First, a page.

Thursday, 22 January 2009

Recoupling Continues

One of the themes I outlined for 2009 was "China will NOT save us", here is what I wrote then:

The myth that Australia is somehow insulated from the global recession because it digs up rocks and sends them to the fast growing Chinese economy will be completely shattered if it hasn't been already. Economists are forecasting the Chinese economy to slow to a growth rate of around 7 - 8% in 2009, I find that far too optimistic giving the growing signs of a sharp slowdown in the Chinese economy.

The myth of decoupling has been replaced by the reality of recoupling. The Chinese manufacturing sector has contracted for five straight months, not a good sign for an economy that relies on manufacturing for more than 40% of its output.

How will a Chinese economy growing at 2 - 4% affect commodity prices and the Australian economy? That is the question that investors should be asking rather than clinging to the hope that China will plow through at an 8% run rate in the face of a global recession.

Indeed forecasts of 7 - 8% growth in the Chinese economy for 2009 seem farfetched given the latest GDP data on the Chinese economy today, From Bloomberg:

China’s Economy Grows 6.8%, Slowest Pace in 7 Years

China’s economy expanded at the slowest pace in seven years as the global recession dragged down exports, increasing pressure for more government spending and lower interest rates to buoy growth.

Gross domestic product grew 6.8 percent in the fourth quarter from a year earlier, after a 9 percent gain in the previous three months, the statistics bureau said in Beijing today. The figure matched the median estimate of 12 economists surveyed by Bloomberg News.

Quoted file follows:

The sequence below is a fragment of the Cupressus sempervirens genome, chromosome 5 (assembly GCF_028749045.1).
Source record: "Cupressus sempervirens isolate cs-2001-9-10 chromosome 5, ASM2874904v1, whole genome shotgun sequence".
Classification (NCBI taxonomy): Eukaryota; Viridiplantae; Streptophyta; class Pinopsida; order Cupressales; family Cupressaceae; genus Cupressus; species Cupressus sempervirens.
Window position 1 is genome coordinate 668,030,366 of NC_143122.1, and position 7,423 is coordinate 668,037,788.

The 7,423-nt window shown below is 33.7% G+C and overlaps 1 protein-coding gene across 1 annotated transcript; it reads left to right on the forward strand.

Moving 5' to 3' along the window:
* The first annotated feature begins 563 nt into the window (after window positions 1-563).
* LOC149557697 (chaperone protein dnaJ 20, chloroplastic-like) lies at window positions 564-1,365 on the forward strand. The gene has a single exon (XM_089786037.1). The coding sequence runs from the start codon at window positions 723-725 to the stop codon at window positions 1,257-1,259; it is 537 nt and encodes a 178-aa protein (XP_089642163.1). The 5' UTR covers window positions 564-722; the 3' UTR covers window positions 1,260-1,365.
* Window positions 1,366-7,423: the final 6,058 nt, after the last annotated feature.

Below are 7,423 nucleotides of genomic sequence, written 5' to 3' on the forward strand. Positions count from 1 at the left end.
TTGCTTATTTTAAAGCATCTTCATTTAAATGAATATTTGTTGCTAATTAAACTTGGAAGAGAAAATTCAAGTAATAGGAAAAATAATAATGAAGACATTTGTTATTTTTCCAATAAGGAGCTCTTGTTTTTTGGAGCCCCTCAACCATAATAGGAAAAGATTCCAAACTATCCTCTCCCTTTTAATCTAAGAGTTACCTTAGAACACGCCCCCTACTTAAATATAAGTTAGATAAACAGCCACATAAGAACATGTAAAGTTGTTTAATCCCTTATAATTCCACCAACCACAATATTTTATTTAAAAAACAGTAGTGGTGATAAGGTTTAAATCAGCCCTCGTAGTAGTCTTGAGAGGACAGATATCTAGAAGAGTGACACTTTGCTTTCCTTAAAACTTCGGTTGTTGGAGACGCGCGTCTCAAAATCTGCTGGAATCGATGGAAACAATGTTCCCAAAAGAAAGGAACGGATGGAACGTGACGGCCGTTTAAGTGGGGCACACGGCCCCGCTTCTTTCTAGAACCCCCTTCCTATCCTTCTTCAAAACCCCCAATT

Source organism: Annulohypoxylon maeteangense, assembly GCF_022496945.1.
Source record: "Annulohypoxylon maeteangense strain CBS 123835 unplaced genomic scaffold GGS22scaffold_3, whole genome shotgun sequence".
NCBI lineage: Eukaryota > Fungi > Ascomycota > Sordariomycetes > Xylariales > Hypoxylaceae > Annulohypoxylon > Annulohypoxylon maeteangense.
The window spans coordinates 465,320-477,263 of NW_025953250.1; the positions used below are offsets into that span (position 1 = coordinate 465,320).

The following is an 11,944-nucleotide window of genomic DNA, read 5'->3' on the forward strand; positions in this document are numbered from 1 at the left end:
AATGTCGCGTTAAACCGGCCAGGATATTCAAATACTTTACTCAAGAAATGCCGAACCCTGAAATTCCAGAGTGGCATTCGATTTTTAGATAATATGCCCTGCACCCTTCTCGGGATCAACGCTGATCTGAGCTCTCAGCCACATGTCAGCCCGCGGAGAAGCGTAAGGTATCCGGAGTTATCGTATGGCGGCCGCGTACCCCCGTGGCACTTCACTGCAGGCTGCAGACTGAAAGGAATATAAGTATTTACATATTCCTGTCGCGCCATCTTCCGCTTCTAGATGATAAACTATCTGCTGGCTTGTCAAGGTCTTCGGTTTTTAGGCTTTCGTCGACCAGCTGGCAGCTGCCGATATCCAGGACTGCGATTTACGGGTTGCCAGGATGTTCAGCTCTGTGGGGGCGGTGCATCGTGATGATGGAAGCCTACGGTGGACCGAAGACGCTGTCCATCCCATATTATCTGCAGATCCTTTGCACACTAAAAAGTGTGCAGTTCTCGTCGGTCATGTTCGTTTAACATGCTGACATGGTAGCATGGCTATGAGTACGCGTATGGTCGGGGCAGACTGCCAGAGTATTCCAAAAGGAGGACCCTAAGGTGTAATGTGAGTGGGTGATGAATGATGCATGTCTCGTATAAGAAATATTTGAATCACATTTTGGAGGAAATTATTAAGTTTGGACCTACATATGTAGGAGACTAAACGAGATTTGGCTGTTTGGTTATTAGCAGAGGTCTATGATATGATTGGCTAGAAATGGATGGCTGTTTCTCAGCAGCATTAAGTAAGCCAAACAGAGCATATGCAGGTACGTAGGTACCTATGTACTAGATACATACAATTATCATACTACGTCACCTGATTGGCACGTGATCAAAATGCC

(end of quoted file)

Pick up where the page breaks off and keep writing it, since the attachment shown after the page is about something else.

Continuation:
Plummeting Chinese demand for parts and materials for exports is reverberating across Asia and the Pacific, driving Taiwan, South Korea and Australia closer to recessions and worsening Japan’s slump. Premier Wen Jiabao said this week that the government must work urgently this quarter to reverse the slowdown and maintain social stability amid a “very grim” outlook for jobs.

“It’s an astonishingly steep slowdown,” said Paul Cavey, an economist with Macquarie Securities in Hong Kong. “We haven’t yet seen all of the pain.”

Click on the link for the full story. No doubt there is more pain to come. Economists will be ratcheting down their forecasts for Chinese growth and by implication their growth rate targets for the Australian economy.

It is widely acknowledged that Australia went into this economic downturn in better shape that most countries but does that necessarily mean it will whether the storm better given it's leverage to the Chinese economy? These are the questions investors need to ask rather than relying on the hope that things will turn out just fine.


aidee said...

Interesting post over at Naked Capitalism which considers Chinese power consumption as a better metric than GDP releases.

Recoupling, the beast with the two backs...

The Fundamental Analyst said...

Good point, you really have to take numbers printed by the Chinese government with a grain of salt.

If China really starts to see negative growth in 2009 I doubt they can cover it up with fictional numbers for too long.